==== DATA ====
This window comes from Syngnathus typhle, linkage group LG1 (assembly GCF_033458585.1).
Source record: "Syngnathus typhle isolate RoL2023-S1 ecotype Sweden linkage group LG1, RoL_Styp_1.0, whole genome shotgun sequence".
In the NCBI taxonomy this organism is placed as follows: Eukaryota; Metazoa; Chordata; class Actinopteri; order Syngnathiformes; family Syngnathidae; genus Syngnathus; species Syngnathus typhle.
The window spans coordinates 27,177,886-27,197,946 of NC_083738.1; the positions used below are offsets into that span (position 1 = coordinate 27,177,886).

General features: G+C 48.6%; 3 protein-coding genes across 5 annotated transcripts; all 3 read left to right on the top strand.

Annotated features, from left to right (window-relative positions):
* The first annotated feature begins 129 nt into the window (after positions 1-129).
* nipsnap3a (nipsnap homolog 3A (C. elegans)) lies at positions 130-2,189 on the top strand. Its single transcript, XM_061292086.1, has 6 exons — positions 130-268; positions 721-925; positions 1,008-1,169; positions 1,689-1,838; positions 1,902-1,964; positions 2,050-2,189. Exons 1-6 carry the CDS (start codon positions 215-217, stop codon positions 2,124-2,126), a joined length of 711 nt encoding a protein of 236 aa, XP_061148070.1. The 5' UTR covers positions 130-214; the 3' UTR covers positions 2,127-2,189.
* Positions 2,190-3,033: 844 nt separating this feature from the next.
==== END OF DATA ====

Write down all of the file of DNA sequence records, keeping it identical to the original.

This window comes from Syngnathus typhle, linkage group LG1 (assembly GCF_033458585.1).
Source record: "Syngnathus typhle isolate RoL2023-S1 ecotype Sweden linkage group LG1, RoL_Styp_1.0, whole genome shotgun sequence".
In the NCBI taxonomy this organism is placed as follows: Eukaryota; Metazoa; Chordata; class Actinopteri; order Syngnathiformes; family Syngnathidae; genus Syngnathus; species Syngnathus typhle.
The window spans coordinates 27,177,886-27,197,946 of NC_083738.1; the positions used below are offsets into that span (position 1 = coordinate 27,177,886).

General features: G+C 48.6%; 3 protein-coding genes across 5 annotated transcripts; all 3 read left to right on the top strand.

Annotated features, from left to right (window-relative positions):
* The first annotated feature begins 129 nt into the window (after positions 1-129).
* nipsnap3a (nipsnap homolog 3A (C. elegans)) lies at positions 130-2,189 on the top strand. Its single transcript, XM_061292086.1, has 6 exons — positions 130-268; positions 721-925; positions 1,008-1,169; positions 1,689-1,838; positions 1,902-1,964; positions 2,050-2,189. Exons 1-6 carry the CDS (start codon positions 215-217, stop codon positions 2,124-2,126), a joined length of 711 nt encoding a protein of 236 aa, XP_061148070.1. The 5' UTR covers positions 130-214; the 3' UTR covers positions 2,127-2,189.
* Positions 2,190-3,033: 844 nt separating this feature from the next.